I knew of Asymptote since its inception in 2011, but it was only in January 2014 that I was named runner-up in the first edition of Asymptote’s Close Approximations translation contest. That contest has had a lasting impact on my work: I later won a Pen/Heim Translation Fund Grant to finish translating Sylvie Kandé’s Neverending Quest for the Other Shore, which was first showcased in Asymptote and is now under consideration by a major publisher. Evoking the Winter 2014 issue of Asymptote, then, cannot not be a little about my own relationship to Asymptote, even though I was an eager young rookie among the issue’s giants— J. M. Coetzee, Jana Beňová, and Michael Hofmann, to name a few. READ MORE…

What’s New in Translation: September 2018

Readers of English are introduced to four fresh titles, and to their takes on conflict, whimsy, and the human condition.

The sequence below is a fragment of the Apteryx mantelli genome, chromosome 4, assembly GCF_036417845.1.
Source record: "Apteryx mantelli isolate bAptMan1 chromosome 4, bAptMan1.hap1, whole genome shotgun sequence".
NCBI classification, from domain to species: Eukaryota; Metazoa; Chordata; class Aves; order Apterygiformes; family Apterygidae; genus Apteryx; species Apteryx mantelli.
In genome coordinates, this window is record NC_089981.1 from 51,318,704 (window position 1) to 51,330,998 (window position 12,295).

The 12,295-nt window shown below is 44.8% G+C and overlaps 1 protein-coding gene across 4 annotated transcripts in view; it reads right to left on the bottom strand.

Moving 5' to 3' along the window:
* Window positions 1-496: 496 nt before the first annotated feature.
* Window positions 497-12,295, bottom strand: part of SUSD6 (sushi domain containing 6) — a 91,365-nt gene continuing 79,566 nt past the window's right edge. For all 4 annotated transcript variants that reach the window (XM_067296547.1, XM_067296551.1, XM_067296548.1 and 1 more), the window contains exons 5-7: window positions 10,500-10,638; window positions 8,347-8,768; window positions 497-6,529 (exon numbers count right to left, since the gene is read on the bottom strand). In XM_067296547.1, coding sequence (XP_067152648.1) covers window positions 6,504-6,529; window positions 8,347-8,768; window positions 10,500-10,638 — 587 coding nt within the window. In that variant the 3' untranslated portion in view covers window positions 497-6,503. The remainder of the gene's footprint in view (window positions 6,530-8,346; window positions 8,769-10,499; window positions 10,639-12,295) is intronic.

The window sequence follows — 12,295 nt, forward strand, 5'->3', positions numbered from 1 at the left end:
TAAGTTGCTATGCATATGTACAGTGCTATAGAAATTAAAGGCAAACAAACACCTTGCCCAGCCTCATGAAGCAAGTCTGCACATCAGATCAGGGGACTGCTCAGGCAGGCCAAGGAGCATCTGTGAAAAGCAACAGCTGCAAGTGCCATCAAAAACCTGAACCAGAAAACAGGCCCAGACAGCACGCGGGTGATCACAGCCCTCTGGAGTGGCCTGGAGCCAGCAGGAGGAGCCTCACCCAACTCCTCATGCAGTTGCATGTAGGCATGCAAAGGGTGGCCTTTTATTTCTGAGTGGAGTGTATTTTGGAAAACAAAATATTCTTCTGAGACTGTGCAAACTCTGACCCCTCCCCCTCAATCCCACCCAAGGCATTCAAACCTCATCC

Even as we celebrate 30 issues, join us at Asymptote as we bring you new reviews of exciting fresh releases. Dive into four titles here with us, featuring work set in Russia, the former Yugoslavia, Syria, and Argentina. Keep on following our blog in September to witness the journey our team has been through in the last seven years.

Checkpoint+by+David+Albahari+-+9781632061928

Checkpoint by David Albahari, translated from the Serbian by Ellen Elias-Bursać, Restless Books, 2018

Reviewed by P.T. Smith, Assistant Editor

On the jacket copy for Ellen Elias-Bursać’s translation of David Albahari’s Checkpoint, Restless Books cites Waiting for Godot and Catch-22 as comparisons. I’ll take them, especially the latter, but if I’m pitching this book to people, I’d offer up authors instead of books, and César Aira and Kurt Vonnegut. They better suggest the whimsy and quick-play changes that fill the brief pages of this novel, the sense that anything might happen, that the rules of the narrative can change in a sentence. Aira brings the freedom and the pace that Checkpoint has and Vonnegut the gentler, more passive characters than the strange and bold people who make up Catch-22.